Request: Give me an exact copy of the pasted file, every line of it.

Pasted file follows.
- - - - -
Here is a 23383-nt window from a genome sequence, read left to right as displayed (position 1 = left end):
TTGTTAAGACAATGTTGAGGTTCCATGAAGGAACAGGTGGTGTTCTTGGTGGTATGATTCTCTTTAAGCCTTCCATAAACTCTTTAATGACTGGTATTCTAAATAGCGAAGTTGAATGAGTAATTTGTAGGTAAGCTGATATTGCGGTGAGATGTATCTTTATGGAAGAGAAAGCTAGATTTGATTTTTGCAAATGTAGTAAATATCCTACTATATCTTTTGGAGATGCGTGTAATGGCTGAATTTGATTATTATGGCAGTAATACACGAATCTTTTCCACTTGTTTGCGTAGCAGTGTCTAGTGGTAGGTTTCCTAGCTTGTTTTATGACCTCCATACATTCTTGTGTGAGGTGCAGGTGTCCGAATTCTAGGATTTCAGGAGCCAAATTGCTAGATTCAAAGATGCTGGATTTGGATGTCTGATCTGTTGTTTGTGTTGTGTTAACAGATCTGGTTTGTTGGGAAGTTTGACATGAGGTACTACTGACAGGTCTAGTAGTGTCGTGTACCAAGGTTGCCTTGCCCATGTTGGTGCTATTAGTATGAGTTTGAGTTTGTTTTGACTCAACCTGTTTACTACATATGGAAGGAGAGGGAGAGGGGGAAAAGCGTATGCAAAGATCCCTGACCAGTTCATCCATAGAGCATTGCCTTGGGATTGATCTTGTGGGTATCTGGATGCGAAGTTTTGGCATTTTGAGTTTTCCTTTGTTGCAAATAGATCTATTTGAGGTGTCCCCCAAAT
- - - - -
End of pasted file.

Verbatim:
Here is a 23383-nt window from a genome sequence, read left to right as displayed (position 1 = left end):
TTGTTAAGACAATGTTGAGGTTCCATGAAGGAACAGGTGGTGTTCTTGGTGGTATGATTCTCTTTAAGCCTTCCATAAACTCTTTAATGACTGGTATTCTAAATAGCGAAGTTGAATGAGTAATTTGTAGGTAAGCTGATATTGCGGTGAGATGTATCTTTATGGAAGAGAAAGCTAGATTTGATTTTTGCAAATGTAGTAAATATCCTACTATATCTTTTGGAGATGCGTGTAATGGCTGAATTTGATTATTATGGCAGTAATACACGAATCTTTTCCACTTGTTTGCGTAGCAGTGTCTAGTGGTAGGTTTCCTAGCTTGTTTTATGACCTCCATACATTCTTGTGTGAGGTGCAGGTGTCCGAATTCTAGGATTTCAGGAGCCAAATTGCTAGATTCAAAGATGCTGGATTTGGATGTCTGATCTGTTGTTTGTGTTGTGTTAACAGATCTGGTTTGTTGGGAAGTTTGACATGAGGTACTACTGACAGGTCTAGTAGTGTCGTGTACCAAGGTTGCCTTGCCCATGTTGGTGCTATTAGTATGAGTTTGAGTTTGTTTTGACTCAACCTGTTTACTACATATGGAAGGAGAGGGAGAGGGGGAAAAGCGTATGCAAAGATCCCTGACCAGTTCATCCATAGAGCATTGCCTTGGGATTGATCTTGTGGGTATCTGGATGCGAAGTTTTGGCATTTTGAGTTTTCCTTTGTTGCAAATAGATCTATTTGAGGTGTCCCCCAAAT